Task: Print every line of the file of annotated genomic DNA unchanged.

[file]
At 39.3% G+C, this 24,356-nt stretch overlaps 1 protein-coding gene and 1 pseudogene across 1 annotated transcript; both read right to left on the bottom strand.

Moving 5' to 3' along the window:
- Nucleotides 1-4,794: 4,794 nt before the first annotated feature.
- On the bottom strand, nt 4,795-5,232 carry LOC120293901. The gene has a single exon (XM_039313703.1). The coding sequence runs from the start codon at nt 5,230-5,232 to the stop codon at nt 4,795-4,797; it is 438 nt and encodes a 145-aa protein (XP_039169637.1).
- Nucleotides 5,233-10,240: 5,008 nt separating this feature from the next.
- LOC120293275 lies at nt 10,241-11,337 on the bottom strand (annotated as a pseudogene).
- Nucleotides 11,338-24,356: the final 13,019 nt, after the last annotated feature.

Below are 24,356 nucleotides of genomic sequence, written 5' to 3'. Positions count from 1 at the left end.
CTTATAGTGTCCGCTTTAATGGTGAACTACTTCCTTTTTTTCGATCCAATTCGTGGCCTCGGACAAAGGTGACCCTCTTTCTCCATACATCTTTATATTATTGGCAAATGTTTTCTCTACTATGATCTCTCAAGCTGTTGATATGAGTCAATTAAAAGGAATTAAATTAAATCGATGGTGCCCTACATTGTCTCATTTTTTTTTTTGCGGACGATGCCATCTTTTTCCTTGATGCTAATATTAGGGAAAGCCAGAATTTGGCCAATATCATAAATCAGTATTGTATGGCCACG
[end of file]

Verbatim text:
At 39.3% G+C, this 24,356-nt stretch overlaps 1 protein-coding gene and 1 pseudogene across 1 annotated transcript; both read right to left on the bottom strand.

Moving 5' to 3' along the window:
- Nucleotides 1-4,794: 4,794 nt before the first annotated feature.
- On the bottom strand, nt 4,795-5,232 carry LOC120293901. The gene has a single exon (XM_039313703.1). The coding sequence runs from the start codon at nt 5,230-5,232 to the stop codon at nt 4,795-4,797; it is 438 nt and encodes a 145-aa protein (XP_039169637.1).
- Nucleotides 5,233-10,240: 5,008 nt separating this feature from the next.
- LOC120293275 lies at nt 10,241-11,337 on the bottom strand (annotated as a pseudogene).
- Nucleotides 11,338-24,356: the final 13,019 nt, after the last annotated feature.

Below are 24,356 nucleotides of genomic sequence, written 5' to 3'. Positions count from 1 at the left end.
CTTATAGTGTCCGCTTTAATGGTGAACTACTTCCTTTTTTTCGATCCAATTCGTGGCCTCGGACAAAGGTGACCCTCTTTCTCCATACATCTTTATATTATTGGCAAATGTTTTCTCTACTATGATCTCTCAAGCTGTTGATATGAGTCAATTAAAAGGAATTAAATTAAATCGATGGTGCCCTACATTGTCTCATTTTTTTTTTTGCGGACGATGCCATCTTTTTCCTTGATGCTAATATTAGGGAAAGCCAGAATTTGGCCAATATCATAAATCAGTATTGTATGGCCACG